In a statement provided to GeekWire, the 4-year-old company said it is undergoing a “strategic realignment and restructuring,” but the startup declined to say whether it laid off workers or provided an updated number of employees.
However, current and former employees who spoke to GeekWire said the startup cut its workforce last week. Atomo employed 35 people in June and had grown to around 50 employees, according to LinkedIn.
In a statement attributed to co-founder and CEO Andy KleitschAtomo said it “recently made a breakthrough that will help us reach a larger segment of consumers and more rapidly advance accessibility to sustainable coffee offerings.”
“Our strategic realignment and restructuring will mean adding new staff with special skills that will allow us to more quickly scale our vision of providing sustainable coffee products to the masses,” Kleitsch said.
The company website currently lists four open positions.
Derek Lotza former human resources director at the company who left last month before the restructuring, told GeekWire that Atomo “has let go of a lot of really valuable employees.”
Atomo hit Seattle’s much-celebrated coffee scene in 2019 as a food-tech startup promising to reverse-engineer the coffee bean. Its formula has been about removing the grain from the coffee-making process and replacing it with a molecular concoction derived from naturally sustainable, recycled plant waste ingredients, including extracts of date seeds, chicory root, and grape skin.
The company’s goal is to mitigate the effects of climate change in coffee-growing regions around the world and provide a substitute for the environmentally destructive process of growing coffee. Atomo says that its beverages use 94% less water and 93% less carbon emissions than conventional coffee.
Kleitsch is a tech veteran who previously worked at Amazon and led workshops for entrepreneurs at the University of Washington. He co-founded Atomo with Jarrett Stopforth, a PhD with extensive experience in food safety and quality at companies such as Chobani and Campbell Soup. Stopforth left Atomo last May and is now the co-founder and COO of Dewey Beverage, makers of a canned cocktail.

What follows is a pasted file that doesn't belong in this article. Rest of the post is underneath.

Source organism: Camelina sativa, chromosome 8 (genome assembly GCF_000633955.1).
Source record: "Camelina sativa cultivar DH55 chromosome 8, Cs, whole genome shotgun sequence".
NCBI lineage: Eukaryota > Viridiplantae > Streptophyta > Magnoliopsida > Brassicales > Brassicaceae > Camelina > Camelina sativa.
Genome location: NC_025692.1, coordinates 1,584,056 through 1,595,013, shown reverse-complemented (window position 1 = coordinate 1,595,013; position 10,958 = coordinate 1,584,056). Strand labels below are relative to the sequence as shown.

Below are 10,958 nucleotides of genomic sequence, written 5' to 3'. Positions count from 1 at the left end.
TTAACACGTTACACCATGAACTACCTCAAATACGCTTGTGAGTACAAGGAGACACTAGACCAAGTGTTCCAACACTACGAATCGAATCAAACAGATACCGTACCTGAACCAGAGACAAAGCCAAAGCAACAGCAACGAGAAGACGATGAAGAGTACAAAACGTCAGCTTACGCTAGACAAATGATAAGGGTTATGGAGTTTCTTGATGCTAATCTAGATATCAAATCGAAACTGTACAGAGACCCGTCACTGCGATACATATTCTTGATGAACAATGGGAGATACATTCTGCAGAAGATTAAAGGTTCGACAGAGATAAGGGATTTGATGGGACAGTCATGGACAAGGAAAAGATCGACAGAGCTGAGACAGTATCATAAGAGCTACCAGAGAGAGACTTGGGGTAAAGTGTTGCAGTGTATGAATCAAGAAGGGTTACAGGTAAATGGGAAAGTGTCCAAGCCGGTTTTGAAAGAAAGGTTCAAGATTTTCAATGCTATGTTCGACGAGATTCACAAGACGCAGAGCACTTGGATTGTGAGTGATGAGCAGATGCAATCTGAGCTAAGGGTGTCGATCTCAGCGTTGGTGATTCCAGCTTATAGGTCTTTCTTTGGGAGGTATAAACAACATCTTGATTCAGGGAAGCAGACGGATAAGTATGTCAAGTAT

Atomo officially launched the online sale of its canned cold brew products in June, following its most recent financing announcement.
The company operates two production facilities: a roastery building in Seattle, just six blocks from Starbucks headquarters, and an ingredient processing plant in California that brings start-up closer to farmers and their date pits in the Coachella Valley.
Atomo has raised $51.5 million to date. Its latest round was led by S2G Ventures, AgFunder, and Horizons Ventures.
The changes to the startup come as several technology companies have cut back amid a slowing economy. Amazon confirmed this month that it is cutting 18,000 corporate and technology employees; Salesforce is cutting 10% of its workforce, impacting Seattle-based Tableau; Rad Power Bikes, Goal, Offer, flying houses, red fin and others have also announced layoffs.
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